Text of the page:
Revolut begins European roll-out of ‘buy now, pay later’ product

Users will be able to spread the cost of purchases up to a value of €499 across three instalments

Revolut will begin the phased European roll-out of a ‘buy now, pay later’ product on Friday which will allow its customers to spread the cost of purchases over a number of instalments.

Dubbed Pay Later, the feature will be available “for early access” to a handful of its Irish customers from this week, the fintech said in a statement. Revolut will assess each customer’s bank account individually and give them a “bespoke” credit limit based on their means and suitability.

With their Revolut cards, users will then be able to spread the cost of purchases up to a value of €499 across three instalments.

The first payment is made upfront at the time of purchase, the company said, followed by two instalments over the following two months. Revolut will charge users 1.65 per cent fee per purchase, which will then be repaid as part of the final two instalments.


Fully integrated within the Revolut app, the company said, approved customers will be able to check their balance on their phones and activate the feature “with one tap”.

“Customers can use Pay Later at any merchant that accepts Revolut online or in store,” the company said. “Unlike other pay later products, merchants do not sign up to Revolut Pay Later, and Revolut does not charge them for Pay Later transactions.”

Commenting on the initial roll-out, Revolut Europe chief executive Joe Heneghan said buy now, pay later products are a “fast-growing area of personal finance and consumer spending”.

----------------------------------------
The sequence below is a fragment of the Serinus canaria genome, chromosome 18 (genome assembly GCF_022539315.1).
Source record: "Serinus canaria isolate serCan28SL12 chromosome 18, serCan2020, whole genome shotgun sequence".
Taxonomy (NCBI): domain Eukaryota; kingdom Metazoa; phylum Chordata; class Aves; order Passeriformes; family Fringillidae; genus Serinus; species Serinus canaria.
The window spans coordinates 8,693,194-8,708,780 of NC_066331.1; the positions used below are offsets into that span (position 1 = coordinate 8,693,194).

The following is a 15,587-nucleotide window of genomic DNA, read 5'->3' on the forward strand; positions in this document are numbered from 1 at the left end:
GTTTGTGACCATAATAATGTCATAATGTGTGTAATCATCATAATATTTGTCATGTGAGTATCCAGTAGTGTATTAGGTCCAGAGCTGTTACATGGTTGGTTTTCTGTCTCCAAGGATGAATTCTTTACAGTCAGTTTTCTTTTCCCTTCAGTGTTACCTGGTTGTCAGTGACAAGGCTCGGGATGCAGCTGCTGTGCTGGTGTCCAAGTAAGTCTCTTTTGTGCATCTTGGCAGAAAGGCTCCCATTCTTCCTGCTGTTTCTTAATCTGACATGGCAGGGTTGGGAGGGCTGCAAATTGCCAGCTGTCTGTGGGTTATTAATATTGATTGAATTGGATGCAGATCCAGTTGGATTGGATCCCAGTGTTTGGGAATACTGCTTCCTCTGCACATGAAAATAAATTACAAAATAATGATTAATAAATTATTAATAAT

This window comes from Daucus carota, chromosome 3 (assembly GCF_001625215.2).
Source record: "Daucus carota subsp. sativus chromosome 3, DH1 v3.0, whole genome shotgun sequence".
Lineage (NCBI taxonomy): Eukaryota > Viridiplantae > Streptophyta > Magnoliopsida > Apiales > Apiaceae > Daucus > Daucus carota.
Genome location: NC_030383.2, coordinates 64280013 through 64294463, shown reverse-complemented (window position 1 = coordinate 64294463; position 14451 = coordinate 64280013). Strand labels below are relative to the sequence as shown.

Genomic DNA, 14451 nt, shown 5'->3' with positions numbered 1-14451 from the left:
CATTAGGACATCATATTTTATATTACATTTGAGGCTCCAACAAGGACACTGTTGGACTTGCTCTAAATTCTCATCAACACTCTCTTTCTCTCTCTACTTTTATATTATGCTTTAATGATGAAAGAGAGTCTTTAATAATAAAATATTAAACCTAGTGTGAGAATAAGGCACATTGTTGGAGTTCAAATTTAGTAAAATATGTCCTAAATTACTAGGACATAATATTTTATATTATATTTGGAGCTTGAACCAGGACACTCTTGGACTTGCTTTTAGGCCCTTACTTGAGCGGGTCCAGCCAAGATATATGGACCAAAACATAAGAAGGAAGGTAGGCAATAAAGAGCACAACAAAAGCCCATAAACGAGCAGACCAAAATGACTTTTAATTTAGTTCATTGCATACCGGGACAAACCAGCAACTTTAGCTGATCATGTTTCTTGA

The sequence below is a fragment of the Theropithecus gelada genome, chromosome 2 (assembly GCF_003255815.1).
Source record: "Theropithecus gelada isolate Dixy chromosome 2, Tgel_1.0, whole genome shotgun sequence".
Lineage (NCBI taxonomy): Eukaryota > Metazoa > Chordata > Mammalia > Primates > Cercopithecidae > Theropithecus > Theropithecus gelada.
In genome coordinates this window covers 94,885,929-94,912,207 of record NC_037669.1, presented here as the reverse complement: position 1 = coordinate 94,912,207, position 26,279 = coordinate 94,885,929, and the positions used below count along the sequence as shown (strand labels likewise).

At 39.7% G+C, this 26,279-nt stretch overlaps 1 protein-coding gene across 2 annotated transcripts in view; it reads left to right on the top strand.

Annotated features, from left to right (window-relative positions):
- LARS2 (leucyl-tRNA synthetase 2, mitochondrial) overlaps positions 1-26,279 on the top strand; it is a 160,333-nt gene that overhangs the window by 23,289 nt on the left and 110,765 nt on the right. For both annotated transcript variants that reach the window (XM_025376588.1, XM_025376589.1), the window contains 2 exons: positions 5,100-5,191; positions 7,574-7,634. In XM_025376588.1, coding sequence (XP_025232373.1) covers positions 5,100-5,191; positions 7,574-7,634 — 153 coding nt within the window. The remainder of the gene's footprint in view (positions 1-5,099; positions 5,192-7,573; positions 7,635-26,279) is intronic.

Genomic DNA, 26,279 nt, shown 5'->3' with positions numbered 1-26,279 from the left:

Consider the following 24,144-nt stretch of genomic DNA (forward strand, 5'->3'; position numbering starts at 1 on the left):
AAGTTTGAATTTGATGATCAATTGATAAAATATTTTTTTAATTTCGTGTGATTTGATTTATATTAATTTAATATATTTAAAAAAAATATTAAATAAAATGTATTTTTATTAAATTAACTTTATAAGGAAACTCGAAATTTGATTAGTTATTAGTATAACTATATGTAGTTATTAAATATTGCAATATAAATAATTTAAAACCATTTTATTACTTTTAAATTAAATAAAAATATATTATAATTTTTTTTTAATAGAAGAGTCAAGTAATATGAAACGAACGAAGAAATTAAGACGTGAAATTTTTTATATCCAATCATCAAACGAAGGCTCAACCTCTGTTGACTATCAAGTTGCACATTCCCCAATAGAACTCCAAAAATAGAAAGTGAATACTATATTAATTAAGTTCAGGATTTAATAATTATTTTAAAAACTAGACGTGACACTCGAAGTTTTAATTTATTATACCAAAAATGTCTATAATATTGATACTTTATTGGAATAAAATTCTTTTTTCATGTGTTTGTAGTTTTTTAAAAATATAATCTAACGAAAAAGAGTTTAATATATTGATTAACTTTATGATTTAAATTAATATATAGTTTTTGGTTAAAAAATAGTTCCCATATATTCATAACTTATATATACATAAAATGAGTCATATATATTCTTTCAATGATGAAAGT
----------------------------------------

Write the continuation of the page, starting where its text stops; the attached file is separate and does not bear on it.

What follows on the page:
“Revolut Pay Later gives our customers more control and flexibility over their personal finances, in a responsible way, by enabling them to spread the cost of purchases over three instalments,” he said. “This encourages people to pay within two months, rather than calling on overdrafts and credit cards which don’t carry the same emphasis on quickly paying back the amount borrowed.”

The company, which started off as a money-transfer service, has made no secret of its desire to enter the buy now, pay later market. Last year, Revolut chief executive and founder Nikolay Storonsky said if he could buy any company for any price, “maybe I would buy Klarna. It’s a great business.”

Popular with young consumers, Swedish app Klarna, which last year secured a €38.9 billion valuation, is one of a handful of companies to break into the space in recent years. The market has grown dramatically since the start of the pandemic, much to the dismay of regulators, which are wary about the prospect of young shoppers being offered cheap credit.

In May the Government introduced new laws bringing buy now, pay later finance providers under the regulatory supervision of the Central Bank of Ireland. All providers of buy now, pay later and other forms of indirect credit, such as hire purchase agreements, are now required to seek authorisation from the regulator as a retail credit firm or as a credit servicing firm.

Ian Curran

Ian Curran

Ian Curran is a Business reporter with The Irish Times